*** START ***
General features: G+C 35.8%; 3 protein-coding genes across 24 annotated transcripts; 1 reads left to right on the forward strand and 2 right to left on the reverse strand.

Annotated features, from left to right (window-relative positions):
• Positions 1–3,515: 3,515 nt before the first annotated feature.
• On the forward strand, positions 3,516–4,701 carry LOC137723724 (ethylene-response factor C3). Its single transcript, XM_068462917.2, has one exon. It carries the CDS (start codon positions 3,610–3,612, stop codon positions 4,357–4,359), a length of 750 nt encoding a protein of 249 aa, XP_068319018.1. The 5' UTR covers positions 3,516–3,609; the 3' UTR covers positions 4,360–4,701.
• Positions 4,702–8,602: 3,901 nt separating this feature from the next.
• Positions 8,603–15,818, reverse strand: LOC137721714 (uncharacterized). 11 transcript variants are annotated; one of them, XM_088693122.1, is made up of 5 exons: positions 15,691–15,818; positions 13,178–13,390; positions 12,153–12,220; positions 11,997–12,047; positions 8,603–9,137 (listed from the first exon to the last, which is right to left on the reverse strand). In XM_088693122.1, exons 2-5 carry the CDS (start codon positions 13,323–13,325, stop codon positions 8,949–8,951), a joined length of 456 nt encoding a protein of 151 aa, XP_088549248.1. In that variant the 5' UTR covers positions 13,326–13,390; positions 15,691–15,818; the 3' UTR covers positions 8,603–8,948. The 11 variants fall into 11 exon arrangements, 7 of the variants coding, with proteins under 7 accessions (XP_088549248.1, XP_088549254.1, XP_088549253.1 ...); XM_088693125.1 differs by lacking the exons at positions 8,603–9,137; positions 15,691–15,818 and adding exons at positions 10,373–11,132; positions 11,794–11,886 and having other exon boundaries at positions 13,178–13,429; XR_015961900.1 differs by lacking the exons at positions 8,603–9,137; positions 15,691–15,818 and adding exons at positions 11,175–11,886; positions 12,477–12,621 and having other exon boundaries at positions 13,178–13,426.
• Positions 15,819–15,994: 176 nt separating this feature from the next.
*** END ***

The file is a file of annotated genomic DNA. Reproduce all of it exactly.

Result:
General features: G+C 35.8%; 3 protein-coding genes across 24 annotated transcripts; 1 reads left to right on the forward strand and 2 right to left on the reverse strand.

Annotated features, from left to right (window-relative positions):
• Positions 1–3,515: 3,515 nt before the first annotated feature.
• On the forward strand, positions 3,516–4,701 carry LOC137723724 (ethylene-response factor C3). Its single transcript, XM_068462917.2, has one exon. It carries the CDS (start codon positions 3,610–3,612, stop codon positions 4,357–4,359), a length of 750 nt encoding a protein of 249 aa, XP_068319018.1. The 5' UTR covers positions 3,516–3,609; the 3' UTR covers positions 4,360–4,701.
• Positions 4,702–8,602: 3,901 nt separating this feature from the next.
• Positions 8,603–15,818, reverse strand: LOC137721714 (uncharacterized). 11 transcript variants are annotated; one of them, XM_088693122.1, is made up of 5 exons: positions 15,691–15,818; positions 13,178–13,390; positions 12,153–12,220; positions 11,997–12,047; positions 8,603–9,137 (listed from the first exon to the last, which is right to left on the reverse strand). In XM_088693122.1, exons 2-5 carry the CDS (start codon positions 13,323–13,325, stop codon positions 8,949–8,951), a joined length of 456 nt encoding a protein of 151 aa, XP_088549248.1. In that variant the 5' UTR covers positions 13,326–13,390; positions 15,691–15,818; the 3' UTR covers positions 8,603–8,948. The 11 variants fall into 11 exon arrangements, 7 of the variants coding, with proteins under 7 accessions (XP_088549248.1, XP_088549254.1, XP_088549253.1 ...); XM_088693125.1 differs by lacking the exons at positions 8,603–9,137; positions 15,691–15,818 and adding exons at positions 10,373–11,132; positions 11,794–11,886 and having other exon boundaries at positions 13,178–13,429; XR_015961900.1 differs by lacking the exons at positions 8,603–9,137; positions 15,691–15,818 and adding exons at positions 11,175–11,886; positions 12,477–12,621 and having other exon boundaries at positions 13,178–13,426.
• Positions 15,819–15,994: 176 nt separating this feature from the next.